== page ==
Here came a small problem: There’s one thing that I always do whenever I book a place, which is namely using a Japanese name that’s easier to spell, such as Honda or Kawasaki, not because my name, Waseda, is too complicated, but because these Japanese names are so famous that everyone knows immediately which one I’m talking about. After all, I’m Japanese, so in most of the restaurants they’d immediately think that that was my real name and they don’t ask farther questions. This time though the others actually arrived at the restaurant while I was drawing money outside, and even though I booked the table in the presence of Zaman, he apparently forgot about it and said my real name, which obviously created a confusion. By the time I arrived at the restaurant the problem had already been solved, but in the end by trying to make things easier, I made them more complicated, and me being Kawasaki became like a running gag for the rest of the evening and the entire trip :).
Welcome to a German restaurant in Bavaria. Here I got this thing called Schäufele, which is a huge block of crispy pork that I couldn’t finish when I was a kid. Today, with a lot of effort and sweat, I could finish it. The amount of energy that I got from it will slowly burn over the course of the days.
We then briefly went to the city center, for me to get a cup of disgusting hot wine. After all, there was no “Christmas” market. Then we went back to the hostel and almost immediately went to bed. This was yet another weekend trip in which we had a relatively short evening session.
As both Zaman and I didn’t have an idea for Sunday, we decided to go to Bamberg on Sunday, which is actually my childhood city where I also went to school etc. The unfortunate fact was, I lived in the south of the city and the school was also nearby, so that I rarely went to the city center, so I’m frankly not quite the expert of Bamberg. Nevertheless, it’s a beautiful city that you’d probably anyway enjoy roaming around.
We left the hostel at 10am and took a train leaving at 10:40. It took around 40 min to reach Bamberg. In the meantime, Sarah realised that she forgot her headphones at the hostel, so our stay in Bamberg was shortened by 1h.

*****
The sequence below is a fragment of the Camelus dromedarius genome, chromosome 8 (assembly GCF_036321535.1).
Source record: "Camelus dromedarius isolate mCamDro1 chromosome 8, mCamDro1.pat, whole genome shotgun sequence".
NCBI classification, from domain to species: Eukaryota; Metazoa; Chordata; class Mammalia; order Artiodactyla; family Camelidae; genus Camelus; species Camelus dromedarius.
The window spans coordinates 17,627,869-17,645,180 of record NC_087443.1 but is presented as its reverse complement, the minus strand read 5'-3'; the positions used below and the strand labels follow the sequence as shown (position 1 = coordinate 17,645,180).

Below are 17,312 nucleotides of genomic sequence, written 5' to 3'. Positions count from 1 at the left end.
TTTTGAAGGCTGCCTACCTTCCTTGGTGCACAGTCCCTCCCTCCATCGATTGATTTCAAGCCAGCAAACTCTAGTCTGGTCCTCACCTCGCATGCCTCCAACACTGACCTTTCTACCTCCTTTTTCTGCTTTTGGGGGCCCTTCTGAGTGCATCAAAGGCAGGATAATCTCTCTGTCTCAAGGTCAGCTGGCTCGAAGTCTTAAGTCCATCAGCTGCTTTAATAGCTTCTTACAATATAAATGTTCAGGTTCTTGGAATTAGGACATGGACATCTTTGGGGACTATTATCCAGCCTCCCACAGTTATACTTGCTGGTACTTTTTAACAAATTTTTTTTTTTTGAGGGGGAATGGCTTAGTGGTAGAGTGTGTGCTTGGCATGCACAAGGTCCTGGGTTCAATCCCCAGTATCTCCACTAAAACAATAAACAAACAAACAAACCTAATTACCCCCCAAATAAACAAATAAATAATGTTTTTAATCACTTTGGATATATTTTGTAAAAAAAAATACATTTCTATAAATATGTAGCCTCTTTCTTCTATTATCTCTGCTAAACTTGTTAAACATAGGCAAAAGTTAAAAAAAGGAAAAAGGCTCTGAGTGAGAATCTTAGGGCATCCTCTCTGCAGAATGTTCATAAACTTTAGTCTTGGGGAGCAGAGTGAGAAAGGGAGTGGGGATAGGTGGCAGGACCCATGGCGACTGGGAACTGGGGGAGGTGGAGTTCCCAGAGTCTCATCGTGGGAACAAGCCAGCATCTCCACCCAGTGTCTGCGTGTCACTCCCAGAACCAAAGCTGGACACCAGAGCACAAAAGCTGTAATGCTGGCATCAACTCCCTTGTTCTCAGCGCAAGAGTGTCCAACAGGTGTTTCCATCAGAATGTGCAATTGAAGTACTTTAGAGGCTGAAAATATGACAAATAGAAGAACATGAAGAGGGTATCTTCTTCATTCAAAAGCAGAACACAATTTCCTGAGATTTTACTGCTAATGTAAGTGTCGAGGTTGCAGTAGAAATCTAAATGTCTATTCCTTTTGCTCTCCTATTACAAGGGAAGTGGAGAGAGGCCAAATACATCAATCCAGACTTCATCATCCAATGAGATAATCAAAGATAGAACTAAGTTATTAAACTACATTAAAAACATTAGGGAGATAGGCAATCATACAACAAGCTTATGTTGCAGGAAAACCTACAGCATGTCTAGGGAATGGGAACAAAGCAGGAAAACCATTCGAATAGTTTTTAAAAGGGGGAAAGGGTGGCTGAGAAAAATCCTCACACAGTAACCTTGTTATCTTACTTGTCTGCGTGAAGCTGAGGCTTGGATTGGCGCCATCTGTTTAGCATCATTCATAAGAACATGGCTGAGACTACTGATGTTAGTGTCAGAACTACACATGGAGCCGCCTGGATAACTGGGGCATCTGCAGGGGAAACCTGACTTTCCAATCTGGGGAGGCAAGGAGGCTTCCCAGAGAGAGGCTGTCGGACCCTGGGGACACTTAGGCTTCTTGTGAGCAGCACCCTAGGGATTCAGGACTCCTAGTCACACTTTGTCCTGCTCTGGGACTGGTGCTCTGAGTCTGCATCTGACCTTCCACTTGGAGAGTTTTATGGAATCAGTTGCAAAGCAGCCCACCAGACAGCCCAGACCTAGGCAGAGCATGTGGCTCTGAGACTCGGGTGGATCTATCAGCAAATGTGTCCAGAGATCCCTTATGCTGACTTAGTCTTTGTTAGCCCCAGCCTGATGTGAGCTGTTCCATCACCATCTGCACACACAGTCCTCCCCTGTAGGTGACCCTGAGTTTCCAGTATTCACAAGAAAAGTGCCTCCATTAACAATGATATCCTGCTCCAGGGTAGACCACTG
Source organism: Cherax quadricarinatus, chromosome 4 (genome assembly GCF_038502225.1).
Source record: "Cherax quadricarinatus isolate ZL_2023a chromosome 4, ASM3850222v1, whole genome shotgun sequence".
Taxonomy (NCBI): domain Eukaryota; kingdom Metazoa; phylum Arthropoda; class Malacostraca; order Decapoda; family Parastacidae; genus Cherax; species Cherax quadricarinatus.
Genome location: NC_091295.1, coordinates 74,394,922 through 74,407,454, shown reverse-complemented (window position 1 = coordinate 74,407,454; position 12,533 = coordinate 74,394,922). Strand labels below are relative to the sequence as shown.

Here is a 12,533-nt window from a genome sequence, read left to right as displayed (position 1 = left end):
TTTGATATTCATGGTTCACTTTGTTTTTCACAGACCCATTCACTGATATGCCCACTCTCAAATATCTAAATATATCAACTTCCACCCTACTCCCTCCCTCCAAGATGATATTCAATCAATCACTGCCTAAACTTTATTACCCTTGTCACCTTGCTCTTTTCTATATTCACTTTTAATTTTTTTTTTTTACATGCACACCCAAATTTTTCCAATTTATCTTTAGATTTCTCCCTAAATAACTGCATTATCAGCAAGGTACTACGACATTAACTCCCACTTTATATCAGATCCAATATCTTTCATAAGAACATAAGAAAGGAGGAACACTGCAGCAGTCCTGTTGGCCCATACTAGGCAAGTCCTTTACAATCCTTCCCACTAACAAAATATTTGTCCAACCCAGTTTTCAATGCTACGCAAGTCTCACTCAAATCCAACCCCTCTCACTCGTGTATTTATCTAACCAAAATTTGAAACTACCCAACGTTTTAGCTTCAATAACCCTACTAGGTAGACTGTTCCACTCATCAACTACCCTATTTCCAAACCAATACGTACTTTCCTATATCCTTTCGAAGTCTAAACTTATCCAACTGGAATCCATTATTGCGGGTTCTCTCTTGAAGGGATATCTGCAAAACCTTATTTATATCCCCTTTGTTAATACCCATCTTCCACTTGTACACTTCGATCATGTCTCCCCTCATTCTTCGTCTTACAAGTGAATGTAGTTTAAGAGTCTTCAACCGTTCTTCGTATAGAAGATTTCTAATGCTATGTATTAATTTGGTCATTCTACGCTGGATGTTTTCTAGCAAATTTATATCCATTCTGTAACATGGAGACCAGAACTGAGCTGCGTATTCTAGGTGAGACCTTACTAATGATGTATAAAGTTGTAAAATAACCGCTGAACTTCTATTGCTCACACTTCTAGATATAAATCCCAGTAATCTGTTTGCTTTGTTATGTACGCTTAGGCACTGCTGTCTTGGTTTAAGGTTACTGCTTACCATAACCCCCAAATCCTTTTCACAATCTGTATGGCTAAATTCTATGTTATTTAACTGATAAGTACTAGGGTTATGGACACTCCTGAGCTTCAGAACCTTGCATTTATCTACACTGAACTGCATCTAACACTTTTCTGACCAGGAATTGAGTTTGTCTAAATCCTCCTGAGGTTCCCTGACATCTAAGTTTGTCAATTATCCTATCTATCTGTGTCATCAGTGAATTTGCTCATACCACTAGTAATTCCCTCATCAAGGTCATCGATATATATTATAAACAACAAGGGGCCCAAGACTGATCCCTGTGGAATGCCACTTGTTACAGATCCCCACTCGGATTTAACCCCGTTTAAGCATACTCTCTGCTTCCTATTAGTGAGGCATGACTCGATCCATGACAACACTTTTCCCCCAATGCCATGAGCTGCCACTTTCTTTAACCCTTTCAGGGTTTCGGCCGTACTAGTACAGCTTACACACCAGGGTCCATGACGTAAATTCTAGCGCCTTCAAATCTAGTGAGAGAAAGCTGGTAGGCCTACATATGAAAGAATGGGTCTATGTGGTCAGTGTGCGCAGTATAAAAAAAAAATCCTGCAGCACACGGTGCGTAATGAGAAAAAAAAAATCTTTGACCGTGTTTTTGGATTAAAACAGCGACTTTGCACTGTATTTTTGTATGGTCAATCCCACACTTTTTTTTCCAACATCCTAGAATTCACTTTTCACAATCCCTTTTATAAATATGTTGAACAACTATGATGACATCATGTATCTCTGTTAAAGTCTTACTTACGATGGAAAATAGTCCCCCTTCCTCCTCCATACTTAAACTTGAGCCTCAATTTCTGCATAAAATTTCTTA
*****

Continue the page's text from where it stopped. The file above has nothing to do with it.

When I was a kid, I was always told that I shouldn’t go to the area next to the train station in Bamberg, because it was supposedly a shady area. Today, it’s true that it’s not the most attractive area of Bamberg, but things changed a lot. Now it’s a functional, but also a bit tasteless area that essentially serves everyone’s needs. We crossed this area without really looking at anything, crossed an extravagant bridge that was built around 10 years ago and reached the city center.
There’s this famous old city hall that today became super famous in the recent years. When I visited my parents last time, which was in 2019, there was a crowd of tourists there. This time, there were only mostly locals. All the souvenir shops nearby were also closed (although I cannot remember whether they were open on Sundays).
We went up to the dome on the hill, which was just as vacant as elsewhere. The photo above is the view over the city from that place.
In the end, we didn’t even have time to visit the market place (which is not particularly impressive though). We took a train back to Nürnberg, had a small lunch and took the ICE back to Düsseldorf. With no delay this time again, we arrived there before 7pm.
To be honest, every single detail of this trip was overshadowed by the sudden death of my childhood friend. So here I’m not going to say whether the trip was good or not, which I’m simply not able to.
As I stated above, the whole plan was triggered by the fact that I could get a super cheap train ticket for Nürnberg over Christmas. This has to be taken with a pinch of salt this time, because the train tickets on the spot turned out to be more expensive than the ICE tickets. In fact, I found out later that it would have been cheaper to buy a Bayern ticket on the second day, instead of the normal group ticket. Actually not only cheaper, but also less stressful, as I would have been able to order it beforehand. We made a really stupid decision in the end, really.
Anyway, as long as corona is not gone, I now understood that it’s too dangerous to organise a trip in the winter. I thought initially the overall balance would be plus after the bookkeeping of this trip, but as it turned out the deficit became larger. Let’s see how 2022 is going to look.
Oh maybe I should comment on the fact that this was the very first winter trip: Yes, it was much more successful than I had thought, although I have to say we were lucky that the weather played with us during the whole trip. Anyway, there was no unexpected trouble I was vaguely thinking of beforehand. So if corona is not quite a thing, we can go ahead with more plans in the future as well.